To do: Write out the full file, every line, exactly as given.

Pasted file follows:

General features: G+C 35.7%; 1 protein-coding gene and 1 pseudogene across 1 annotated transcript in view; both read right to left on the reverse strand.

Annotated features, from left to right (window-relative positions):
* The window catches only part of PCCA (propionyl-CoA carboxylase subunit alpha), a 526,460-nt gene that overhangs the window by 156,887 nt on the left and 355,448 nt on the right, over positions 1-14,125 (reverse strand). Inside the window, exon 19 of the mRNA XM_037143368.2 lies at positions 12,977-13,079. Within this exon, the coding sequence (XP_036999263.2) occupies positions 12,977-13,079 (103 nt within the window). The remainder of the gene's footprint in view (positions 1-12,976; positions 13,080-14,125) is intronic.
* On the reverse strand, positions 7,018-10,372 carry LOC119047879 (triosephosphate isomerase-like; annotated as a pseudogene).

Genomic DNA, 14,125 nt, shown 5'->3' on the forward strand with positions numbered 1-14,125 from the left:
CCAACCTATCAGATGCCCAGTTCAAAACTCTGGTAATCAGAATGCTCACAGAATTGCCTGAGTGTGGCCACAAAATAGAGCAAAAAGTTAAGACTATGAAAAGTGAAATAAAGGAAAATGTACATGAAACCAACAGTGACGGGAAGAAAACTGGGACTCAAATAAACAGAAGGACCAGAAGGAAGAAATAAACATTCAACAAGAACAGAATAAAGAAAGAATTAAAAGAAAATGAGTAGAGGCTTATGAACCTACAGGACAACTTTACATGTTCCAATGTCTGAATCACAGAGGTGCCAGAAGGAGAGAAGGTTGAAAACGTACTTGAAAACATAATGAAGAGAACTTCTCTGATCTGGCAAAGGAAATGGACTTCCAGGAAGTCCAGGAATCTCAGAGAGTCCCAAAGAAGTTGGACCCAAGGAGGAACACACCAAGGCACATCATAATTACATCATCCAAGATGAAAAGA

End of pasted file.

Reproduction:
General features: G+C 35.7%; 1 protein-coding gene and 1 pseudogene across 1 annotated transcript in view; both read right to left on the reverse strand.

Annotated features, from left to right (window-relative positions):
* The window catches only part of PCCA (propionyl-CoA carboxylase subunit alpha), a 526,460-nt gene that overhangs the window by 156,887 nt on the left and 355,448 nt on the right, over positions 1-14,125 (reverse strand). Inside the window, exon 19 of the mRNA XM_037143368.2 lies at positions 12,977-13,079. Within this exon, the coding sequence (XP_036999263.2) occupies positions 12,977-13,079 (103 nt within the window). The remainder of the gene's footprint in view (positions 1-12,976; positions 13,080-14,125) is intronic.
* On the reverse strand, positions 7,018-10,372 carry LOC119047879 (triosephosphate isomerase-like; annotated as a pseudogene).

Genomic DNA, 14,125 nt, shown 5'->3' on the forward strand with positions numbered 1-14,125 from the left:
CCAACCTATCAGATGCCCAGTTCAAAACTCTGGTAATCAGAATGCTCACAGAATTGCCTGAGTGTGGCCACAAAATAGAGCAAAAAGTTAAGACTATGAAAAGTGAAATAAAGGAAAATGTACATGAAACCAACAGTGACGGGAAGAAAACTGGGACTCAAATAAACAGAAGGACCAGAAGGAAGAAATAAACATTCAACAAGAACAGAATAAAGAAAGAATTAAAAGAAAATGAGTAGAGGCTTATGAACCTACAGGACAACTTTACATGTTCCAATGTCTGAATCACAGAGGTGCCAGAAGGAGAGAAGGTTGAAAACGTACTTGAAAACATAATGAAGAGAACTTCTCTGATCTGGCAAAGGAAATGGACTTCCAGGAAGTCCAGGAATCTCAGAGAGTCCCAAAGAAGTTGGACCCAAGGAGGAACACACCAAGGCACATCATAATTACATCATCCAAGATGAAAAGA